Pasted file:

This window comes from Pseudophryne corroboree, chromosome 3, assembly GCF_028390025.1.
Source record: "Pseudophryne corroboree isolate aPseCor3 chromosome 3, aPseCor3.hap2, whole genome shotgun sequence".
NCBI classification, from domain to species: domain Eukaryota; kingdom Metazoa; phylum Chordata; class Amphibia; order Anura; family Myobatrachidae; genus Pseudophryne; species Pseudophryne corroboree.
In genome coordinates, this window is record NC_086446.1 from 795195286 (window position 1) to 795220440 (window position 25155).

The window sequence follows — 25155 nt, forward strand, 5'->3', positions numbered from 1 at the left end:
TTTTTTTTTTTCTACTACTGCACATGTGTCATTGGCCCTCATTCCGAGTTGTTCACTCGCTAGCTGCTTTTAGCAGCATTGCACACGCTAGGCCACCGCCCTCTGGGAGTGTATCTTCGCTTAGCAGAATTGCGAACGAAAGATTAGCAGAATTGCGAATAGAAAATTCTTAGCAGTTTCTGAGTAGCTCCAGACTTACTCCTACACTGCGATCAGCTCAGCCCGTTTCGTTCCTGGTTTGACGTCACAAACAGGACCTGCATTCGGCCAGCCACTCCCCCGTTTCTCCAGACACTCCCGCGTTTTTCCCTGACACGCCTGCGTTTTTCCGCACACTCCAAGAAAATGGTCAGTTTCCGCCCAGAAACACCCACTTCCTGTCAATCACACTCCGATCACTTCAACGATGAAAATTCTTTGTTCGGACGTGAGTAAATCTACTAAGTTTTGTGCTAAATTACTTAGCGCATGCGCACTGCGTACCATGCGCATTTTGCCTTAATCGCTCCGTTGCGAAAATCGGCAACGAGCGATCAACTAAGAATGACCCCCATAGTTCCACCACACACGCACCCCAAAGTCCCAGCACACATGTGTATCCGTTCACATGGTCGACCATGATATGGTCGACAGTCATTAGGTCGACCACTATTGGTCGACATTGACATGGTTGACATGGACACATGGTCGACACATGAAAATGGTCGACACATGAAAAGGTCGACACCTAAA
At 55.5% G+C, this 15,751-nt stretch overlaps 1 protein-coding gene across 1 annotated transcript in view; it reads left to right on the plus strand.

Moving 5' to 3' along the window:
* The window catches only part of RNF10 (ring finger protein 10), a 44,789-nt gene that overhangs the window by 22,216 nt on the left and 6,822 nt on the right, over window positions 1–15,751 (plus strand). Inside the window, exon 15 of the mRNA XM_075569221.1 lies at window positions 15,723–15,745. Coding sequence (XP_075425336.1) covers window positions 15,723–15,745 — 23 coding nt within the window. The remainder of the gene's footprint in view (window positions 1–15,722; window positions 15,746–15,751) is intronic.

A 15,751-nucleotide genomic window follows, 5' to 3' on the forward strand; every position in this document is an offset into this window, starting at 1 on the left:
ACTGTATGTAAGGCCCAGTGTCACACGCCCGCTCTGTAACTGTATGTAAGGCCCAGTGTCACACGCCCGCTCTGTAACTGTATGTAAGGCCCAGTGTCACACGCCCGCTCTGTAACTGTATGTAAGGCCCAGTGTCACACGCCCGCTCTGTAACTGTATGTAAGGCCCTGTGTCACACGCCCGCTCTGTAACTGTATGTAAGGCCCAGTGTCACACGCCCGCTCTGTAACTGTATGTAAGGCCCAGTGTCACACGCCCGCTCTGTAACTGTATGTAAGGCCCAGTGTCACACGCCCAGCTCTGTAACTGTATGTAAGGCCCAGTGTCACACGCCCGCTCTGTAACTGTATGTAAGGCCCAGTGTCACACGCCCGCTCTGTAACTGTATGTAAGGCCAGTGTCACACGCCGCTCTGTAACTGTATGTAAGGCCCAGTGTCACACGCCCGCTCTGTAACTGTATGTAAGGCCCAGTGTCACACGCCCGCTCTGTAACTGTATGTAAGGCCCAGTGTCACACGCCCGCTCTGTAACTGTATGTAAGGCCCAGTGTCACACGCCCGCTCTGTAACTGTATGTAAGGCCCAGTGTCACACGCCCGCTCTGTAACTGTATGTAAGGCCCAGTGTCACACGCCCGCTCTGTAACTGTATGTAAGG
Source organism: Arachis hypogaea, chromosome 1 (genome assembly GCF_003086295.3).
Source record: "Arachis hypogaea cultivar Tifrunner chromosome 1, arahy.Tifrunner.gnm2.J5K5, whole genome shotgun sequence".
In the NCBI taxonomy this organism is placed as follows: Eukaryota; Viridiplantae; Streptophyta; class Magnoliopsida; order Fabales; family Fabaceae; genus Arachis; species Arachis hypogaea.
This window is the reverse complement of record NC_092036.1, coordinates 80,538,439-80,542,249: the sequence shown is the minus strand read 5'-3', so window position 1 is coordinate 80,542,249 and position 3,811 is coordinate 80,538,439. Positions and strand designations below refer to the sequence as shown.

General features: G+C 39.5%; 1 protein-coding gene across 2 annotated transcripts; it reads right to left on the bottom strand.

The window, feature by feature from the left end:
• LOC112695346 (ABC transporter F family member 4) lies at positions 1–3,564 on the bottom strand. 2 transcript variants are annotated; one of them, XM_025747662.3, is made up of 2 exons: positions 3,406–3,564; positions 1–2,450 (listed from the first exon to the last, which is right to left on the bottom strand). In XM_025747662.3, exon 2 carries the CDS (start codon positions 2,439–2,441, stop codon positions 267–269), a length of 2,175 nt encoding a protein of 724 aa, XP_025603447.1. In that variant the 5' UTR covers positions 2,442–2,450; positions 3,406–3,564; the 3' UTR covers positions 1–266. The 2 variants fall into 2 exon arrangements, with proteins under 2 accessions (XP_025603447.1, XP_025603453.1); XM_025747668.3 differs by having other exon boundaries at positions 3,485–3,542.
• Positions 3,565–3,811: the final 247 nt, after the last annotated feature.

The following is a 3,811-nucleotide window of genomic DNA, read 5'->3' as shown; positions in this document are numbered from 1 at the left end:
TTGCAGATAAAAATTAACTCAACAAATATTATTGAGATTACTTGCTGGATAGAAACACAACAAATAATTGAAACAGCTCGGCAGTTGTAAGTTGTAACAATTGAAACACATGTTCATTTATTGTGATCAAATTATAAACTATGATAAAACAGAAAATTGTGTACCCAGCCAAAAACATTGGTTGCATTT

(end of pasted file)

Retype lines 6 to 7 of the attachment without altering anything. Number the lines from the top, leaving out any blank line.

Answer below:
TTTTTTTTTTTCTACTACTGCACATGTGTCATTGGCCCTCATTCCGAGTTGTTCACTCGCTAGCTGCTTTTAGCAGCATTGCACACGCTAGGCCACCGCCCTCTGGGAGTGTATCTTCGCTTAGCAGAATTGCGAACGAAAGATTAGCAGAATTGCGAATAGAAAATTCTTAGCAGTTTCTGAGTAGCTCCAGACTTACTCCTACACTGCGATCAGCTCAGCCCGTTTCGTTCCTGGTTTGACGTCACAAACAGGACCTGCATTCGGCCAGCCACTCCCCCGTTTCTCCAGACACTCCCGCGTTTTTCCCTGACACGCCTGCGTTTTTCCGCACACTCCAAGAAAATGGTCAGTTTCCGCCCAGAAACACCCACTTCCTGTCAATCACACTCCGATCACTTCAACGATGAAAATTCTTTGTTCGGACGTGAGTAAATCTACTAAGTTTTGTGCTAAATTACTTAGCGCATGCGCACTGCGTACCATGCGCATTTTGCCTTAATCGCTCCGTTGCGAAAATCGGCAACGAGCGATCAACTAAGAATGACCCCCATAGTTCCACCACACACGCACCCCAAAGTCCCAGCACACATGTGTATCCGTTCACATGGTCGACCATGATATGGTCGACAGTCATTAGGTCGACCACTATTGGTCGACATTGACATGGTTGACATGGACACATGGTCGACACATGAAAATGGTCGACACATGAAAAGGTCGACACCTAAA
At 55.5% G+C, this 15,751-nt stretch overlaps 1 protein-coding gene across 1 annotated transcript in view; it reads left to right on the plus strand.